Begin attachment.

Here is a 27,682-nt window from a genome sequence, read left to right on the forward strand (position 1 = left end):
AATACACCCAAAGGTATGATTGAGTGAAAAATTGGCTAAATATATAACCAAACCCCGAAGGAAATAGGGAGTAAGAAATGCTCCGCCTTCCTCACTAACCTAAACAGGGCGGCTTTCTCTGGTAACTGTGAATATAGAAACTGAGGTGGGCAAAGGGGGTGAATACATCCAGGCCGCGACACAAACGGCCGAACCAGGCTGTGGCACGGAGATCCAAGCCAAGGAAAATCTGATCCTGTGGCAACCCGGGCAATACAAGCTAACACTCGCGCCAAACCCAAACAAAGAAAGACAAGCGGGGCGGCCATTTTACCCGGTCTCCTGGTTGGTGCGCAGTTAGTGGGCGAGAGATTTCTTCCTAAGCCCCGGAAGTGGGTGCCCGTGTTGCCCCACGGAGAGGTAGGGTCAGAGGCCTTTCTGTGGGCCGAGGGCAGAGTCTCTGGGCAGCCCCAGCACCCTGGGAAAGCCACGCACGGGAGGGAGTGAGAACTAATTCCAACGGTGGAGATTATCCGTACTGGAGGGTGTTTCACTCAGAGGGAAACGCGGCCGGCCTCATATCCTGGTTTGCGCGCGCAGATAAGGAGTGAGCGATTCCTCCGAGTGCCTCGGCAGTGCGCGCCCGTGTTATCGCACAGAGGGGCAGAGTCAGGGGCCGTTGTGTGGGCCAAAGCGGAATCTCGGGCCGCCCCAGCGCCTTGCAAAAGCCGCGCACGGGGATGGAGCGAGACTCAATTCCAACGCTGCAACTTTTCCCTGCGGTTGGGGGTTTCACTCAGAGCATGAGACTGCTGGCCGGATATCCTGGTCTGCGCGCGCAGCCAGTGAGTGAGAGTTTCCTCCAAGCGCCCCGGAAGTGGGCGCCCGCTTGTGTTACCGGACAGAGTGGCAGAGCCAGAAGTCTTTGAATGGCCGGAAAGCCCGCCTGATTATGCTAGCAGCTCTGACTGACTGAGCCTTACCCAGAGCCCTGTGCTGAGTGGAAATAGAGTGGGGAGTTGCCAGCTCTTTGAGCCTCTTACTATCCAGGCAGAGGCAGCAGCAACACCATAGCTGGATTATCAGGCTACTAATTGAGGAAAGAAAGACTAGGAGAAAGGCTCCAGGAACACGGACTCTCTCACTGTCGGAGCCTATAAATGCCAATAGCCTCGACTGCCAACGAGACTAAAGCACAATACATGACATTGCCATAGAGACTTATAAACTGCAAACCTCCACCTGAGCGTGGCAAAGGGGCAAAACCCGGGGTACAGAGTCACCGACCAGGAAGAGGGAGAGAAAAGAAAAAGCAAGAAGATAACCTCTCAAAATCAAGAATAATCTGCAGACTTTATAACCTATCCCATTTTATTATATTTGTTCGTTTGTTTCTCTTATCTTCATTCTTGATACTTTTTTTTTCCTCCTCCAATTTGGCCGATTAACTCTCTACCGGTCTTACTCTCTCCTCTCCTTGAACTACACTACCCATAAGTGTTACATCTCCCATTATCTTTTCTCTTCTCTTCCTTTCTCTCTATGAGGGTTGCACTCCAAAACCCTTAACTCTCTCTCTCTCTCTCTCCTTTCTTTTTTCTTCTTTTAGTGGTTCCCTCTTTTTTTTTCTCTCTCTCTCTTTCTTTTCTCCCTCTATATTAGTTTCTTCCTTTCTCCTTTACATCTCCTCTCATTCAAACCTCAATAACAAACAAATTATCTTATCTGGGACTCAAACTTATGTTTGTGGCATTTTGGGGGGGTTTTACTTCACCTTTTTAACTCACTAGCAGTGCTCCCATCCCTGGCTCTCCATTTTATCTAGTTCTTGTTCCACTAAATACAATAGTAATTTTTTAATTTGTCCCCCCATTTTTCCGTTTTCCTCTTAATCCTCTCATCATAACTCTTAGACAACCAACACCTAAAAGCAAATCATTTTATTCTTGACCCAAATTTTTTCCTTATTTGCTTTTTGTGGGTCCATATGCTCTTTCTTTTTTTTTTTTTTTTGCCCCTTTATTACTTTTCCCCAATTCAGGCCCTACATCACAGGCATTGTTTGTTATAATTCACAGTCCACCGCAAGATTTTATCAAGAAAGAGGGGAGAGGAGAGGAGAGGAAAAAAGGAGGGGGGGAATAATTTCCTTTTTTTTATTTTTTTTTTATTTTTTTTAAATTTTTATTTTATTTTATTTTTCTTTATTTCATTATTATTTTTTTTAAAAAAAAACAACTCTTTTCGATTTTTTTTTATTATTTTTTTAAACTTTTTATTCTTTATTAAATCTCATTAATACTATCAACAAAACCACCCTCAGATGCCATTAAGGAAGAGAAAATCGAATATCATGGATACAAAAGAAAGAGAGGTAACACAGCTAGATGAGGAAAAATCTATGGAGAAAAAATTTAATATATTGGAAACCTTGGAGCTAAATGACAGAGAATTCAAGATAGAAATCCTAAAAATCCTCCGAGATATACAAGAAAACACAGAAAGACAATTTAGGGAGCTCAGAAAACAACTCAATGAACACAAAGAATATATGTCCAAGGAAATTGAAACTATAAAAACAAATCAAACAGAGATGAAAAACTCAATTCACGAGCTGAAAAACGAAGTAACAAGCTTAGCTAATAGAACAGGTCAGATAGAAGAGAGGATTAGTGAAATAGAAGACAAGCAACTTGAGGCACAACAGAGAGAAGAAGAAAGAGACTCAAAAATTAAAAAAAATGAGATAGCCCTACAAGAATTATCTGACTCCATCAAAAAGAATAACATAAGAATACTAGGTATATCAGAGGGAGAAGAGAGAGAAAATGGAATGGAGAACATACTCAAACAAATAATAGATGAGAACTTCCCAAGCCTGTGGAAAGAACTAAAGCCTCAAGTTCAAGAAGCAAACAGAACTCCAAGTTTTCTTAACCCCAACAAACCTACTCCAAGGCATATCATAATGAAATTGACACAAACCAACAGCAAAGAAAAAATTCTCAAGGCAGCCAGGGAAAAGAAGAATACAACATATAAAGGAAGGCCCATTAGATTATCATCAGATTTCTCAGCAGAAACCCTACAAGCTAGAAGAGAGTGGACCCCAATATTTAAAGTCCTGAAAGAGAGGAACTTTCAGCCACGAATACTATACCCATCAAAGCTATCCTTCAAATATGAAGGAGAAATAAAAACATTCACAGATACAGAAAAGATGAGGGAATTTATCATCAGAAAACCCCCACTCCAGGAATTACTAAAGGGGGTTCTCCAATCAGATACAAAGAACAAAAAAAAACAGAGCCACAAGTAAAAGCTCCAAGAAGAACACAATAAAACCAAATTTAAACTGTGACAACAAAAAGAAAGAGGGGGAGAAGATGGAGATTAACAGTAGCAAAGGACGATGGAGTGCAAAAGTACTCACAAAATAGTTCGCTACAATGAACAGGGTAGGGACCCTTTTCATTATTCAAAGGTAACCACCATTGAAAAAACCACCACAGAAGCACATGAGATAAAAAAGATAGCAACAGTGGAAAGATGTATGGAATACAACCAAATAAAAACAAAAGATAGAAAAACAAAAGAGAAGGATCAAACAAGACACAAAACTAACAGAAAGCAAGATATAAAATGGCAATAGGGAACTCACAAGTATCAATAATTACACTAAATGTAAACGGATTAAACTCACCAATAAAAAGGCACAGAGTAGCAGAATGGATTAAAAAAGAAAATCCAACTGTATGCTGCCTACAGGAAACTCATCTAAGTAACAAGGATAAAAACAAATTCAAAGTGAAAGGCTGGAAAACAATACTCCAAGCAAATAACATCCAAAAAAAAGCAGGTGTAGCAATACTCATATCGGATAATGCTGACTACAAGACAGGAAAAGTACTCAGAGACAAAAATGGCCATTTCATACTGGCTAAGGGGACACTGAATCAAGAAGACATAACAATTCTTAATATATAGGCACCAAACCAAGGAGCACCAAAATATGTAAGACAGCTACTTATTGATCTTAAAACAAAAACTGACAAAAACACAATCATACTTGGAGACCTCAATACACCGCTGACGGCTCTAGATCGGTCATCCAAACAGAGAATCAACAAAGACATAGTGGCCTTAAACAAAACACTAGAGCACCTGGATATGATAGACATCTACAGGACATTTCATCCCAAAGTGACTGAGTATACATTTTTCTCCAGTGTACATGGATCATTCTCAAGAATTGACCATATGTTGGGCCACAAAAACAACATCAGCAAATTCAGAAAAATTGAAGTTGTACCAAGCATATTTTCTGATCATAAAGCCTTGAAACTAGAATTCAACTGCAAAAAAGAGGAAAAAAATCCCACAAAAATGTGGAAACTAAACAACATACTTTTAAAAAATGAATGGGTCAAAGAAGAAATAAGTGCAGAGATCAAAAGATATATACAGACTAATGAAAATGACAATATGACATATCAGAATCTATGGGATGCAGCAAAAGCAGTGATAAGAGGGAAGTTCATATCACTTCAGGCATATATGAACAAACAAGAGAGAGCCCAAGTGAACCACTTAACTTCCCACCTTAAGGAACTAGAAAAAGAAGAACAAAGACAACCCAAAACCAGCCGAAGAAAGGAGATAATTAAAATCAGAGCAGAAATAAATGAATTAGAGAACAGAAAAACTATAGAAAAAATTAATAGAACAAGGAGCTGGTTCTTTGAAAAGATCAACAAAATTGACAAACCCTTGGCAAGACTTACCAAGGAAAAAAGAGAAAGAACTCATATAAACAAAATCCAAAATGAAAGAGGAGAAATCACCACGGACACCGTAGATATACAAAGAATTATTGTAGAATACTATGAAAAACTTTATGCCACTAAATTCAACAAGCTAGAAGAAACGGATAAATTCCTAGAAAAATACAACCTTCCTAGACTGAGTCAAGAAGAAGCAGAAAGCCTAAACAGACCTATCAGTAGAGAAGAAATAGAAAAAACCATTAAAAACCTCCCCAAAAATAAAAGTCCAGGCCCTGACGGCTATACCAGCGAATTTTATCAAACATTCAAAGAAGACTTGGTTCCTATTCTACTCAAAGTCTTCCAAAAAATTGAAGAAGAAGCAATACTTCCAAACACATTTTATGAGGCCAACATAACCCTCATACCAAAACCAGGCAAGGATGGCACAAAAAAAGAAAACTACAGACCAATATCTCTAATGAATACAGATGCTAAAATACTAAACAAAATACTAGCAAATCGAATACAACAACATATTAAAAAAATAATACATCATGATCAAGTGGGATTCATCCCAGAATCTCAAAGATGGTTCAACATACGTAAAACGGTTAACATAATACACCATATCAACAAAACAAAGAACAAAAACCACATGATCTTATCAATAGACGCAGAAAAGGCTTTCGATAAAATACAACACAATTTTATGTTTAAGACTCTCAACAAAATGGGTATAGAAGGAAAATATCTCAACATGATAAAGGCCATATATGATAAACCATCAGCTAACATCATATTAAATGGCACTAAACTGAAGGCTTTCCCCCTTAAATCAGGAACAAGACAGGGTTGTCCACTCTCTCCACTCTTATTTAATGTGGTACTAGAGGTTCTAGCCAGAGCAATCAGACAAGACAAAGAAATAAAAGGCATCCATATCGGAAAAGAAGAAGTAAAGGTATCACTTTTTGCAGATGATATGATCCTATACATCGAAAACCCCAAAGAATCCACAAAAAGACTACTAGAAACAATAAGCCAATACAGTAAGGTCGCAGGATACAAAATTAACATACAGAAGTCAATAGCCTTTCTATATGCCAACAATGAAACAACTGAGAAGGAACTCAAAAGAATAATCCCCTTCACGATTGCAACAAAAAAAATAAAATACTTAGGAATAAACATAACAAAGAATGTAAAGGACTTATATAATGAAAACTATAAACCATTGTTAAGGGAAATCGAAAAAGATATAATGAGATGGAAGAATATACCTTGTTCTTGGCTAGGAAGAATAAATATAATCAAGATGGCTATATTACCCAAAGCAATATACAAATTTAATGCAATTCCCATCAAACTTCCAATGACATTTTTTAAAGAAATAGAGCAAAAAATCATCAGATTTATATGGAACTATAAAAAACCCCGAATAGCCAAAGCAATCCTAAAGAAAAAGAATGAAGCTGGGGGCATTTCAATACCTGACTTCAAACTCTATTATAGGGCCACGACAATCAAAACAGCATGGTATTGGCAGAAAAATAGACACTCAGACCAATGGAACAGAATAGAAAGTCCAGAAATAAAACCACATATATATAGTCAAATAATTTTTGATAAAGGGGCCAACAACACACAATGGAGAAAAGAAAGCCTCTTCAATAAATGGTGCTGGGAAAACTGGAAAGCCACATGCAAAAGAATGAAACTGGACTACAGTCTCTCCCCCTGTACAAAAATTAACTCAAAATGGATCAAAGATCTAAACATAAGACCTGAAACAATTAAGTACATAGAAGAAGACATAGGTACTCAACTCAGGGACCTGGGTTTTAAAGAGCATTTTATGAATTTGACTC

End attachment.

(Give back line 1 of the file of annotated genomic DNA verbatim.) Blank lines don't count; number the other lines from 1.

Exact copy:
Here is a 27,682-nt window from a genome sequence, read left to right on the forward strand (position 1 = left end):